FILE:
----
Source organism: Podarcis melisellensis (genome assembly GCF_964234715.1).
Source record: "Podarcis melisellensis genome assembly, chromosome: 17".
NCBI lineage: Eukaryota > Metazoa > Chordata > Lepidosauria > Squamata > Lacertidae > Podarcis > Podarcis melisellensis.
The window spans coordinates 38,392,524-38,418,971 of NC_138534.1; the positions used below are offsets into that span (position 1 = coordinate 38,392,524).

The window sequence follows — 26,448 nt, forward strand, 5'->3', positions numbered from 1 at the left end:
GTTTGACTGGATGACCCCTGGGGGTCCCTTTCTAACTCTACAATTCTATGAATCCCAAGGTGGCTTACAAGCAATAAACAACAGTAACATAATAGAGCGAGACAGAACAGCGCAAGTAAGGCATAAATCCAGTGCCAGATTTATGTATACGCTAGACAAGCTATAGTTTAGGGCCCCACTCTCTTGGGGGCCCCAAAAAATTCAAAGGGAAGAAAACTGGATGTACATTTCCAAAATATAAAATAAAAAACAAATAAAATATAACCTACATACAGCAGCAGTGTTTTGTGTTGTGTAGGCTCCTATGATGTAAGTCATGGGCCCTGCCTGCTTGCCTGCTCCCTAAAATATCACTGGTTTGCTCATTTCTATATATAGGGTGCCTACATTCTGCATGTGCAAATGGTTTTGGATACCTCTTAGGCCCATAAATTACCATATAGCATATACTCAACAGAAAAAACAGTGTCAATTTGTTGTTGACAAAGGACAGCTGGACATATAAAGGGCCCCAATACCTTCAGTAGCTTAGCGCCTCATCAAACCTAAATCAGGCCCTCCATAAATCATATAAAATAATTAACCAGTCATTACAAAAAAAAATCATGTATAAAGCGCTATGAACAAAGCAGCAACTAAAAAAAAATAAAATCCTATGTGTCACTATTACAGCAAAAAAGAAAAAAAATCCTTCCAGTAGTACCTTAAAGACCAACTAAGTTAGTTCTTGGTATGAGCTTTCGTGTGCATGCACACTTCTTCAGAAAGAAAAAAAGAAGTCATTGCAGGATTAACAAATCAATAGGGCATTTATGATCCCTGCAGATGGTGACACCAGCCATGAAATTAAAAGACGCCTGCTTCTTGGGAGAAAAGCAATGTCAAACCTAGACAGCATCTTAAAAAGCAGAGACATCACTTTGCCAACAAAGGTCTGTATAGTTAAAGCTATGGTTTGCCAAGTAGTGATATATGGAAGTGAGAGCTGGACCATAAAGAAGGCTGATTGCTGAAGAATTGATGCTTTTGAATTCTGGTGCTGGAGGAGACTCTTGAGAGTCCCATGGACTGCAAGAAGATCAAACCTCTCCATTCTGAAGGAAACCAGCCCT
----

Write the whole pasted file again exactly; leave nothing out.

Source organism: Podarcis melisellensis (genome assembly GCF_964234715.1).
Source record: "Podarcis melisellensis genome assembly, chromosome: 17".
NCBI lineage: Eukaryota > Metazoa > Chordata > Lepidosauria > Squamata > Lacertidae > Podarcis > Podarcis melisellensis.
The window spans coordinates 38,392,524-38,418,971 of NC_138534.1; the positions used below are offsets into that span (position 1 = coordinate 38,392,524).

The window sequence follows — 26,448 nt, forward strand, 5'->3', positions numbered from 1 at the left end:
GTTTGACTGGATGACCCCTGGGGGTCCCTTTCTAACTCTACAATTCTATGAATCCCAAGGTGGCTTACAAGCAATAAACAACAGTAACATAATAGAGCGAGACAGAACAGCGCAAGTAAGGCATAAATCCAGTGCCAGATTTATGTATACGCTAGACAAGCTATAGTTTAGGGCCCCACTCTCTTGGGGGCCCCAAAAAATTCAAAGGGAAGAAAACTGGATGTACATTTCCAAAATATAAAATAAAAAACAAATAAAATATAACCTACATACAGCAGCAGTGTTTTGTGTTGTGTAGGCTCCTATGATGTAAGTCATGGGCCCTGCCTGCTTGCCTGCTCCCTAAAATATCACTGGTTTGCTCATTTCTATATATAGGGTGCCTACATTCTGCATGTGCAAATGGTTTTGGATACCTCTTAGGCCCATAAATTACCATATAGCATATACTCAACAGAAAAAACAGTGTCAATTTGTTGTTGACAAAGGACAGCTGGACATATAAAGGGCCCCAATACCTTCAGTAGCTTAGCGCCTCATCAAACCTAAATCAGGCCCTCCATAAATCATATAAAATAATTAACCAGTCATTACAAAAAAAAATCATGTATAAAGCGCTATGAACAAAGCAGCAACTAAAAAAAAATAAAATCCTATGTGTCACTATTACAGCAAAAAAGAAAAAAAATCCTTCCAGTAGTACCTTAAAGACCAACTAAGTTAGTTCTTGGTATGAGCTTTCGTGTGCATGCACACTTCTTCAGAAAGAAAAAAAGAAGTCATTGCAGGATTAACAAATCAATAGGGCATTTATGATCCCTGCAGATGGTGACACCAGCCATGAAATTAAAAGACGCCTGCTTCTTGGGAGAAAAGCAATGTCAAACCTAGACAGCATCTTAAAAAGCAGAGACATCACTTTGCCAACAAAGGTCTGTATAGTTAAAGCTATGGTTTGCCAAGTAGTGATATATGGAAGTGAGAGCTGGACCATAAAGAAGGCTGATTGCTGAAGAATTGATGCTTTTGAATTCTGGTGCTGGAGGAGACTCTTGAGAGTCCCATGGACTGCAAGAAGATCAAACCTCTCCATTCTGAAGGAAACCAGCCCT